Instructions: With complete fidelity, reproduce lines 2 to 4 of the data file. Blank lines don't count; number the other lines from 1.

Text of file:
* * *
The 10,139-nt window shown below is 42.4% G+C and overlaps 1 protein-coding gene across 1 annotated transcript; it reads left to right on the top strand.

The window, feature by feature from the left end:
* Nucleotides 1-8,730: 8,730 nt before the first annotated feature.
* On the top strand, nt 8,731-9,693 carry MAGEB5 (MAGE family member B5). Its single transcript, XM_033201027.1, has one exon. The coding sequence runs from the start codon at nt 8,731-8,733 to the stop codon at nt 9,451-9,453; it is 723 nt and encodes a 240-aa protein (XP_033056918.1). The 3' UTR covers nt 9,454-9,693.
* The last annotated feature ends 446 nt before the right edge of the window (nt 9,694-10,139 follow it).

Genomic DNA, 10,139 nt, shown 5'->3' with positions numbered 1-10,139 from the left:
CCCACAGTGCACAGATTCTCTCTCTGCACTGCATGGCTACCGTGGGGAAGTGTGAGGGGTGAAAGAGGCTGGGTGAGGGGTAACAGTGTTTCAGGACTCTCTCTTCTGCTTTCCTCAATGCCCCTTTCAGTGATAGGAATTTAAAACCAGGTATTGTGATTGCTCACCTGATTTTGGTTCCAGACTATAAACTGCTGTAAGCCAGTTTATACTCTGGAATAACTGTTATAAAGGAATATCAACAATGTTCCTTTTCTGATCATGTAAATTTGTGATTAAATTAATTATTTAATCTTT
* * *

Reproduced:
The window, feature by feature from the left end:
* Nucleotides 1-8,730: 8,730 nt before the first annotated feature.
* On the top strand, nt 8,731-9,693 carry MAGEB5 (MAGE family member B5). Its single transcript, XM_033201027.1, has one exon. The coding sequence runs from the start codon at nt 8,731-8,733 to the stop codon at nt 9,451-9,453; it is 723 nt and encodes a 240-aa protein (XP_033056918.1). The 3' UTR covers nt 9,454-9,693.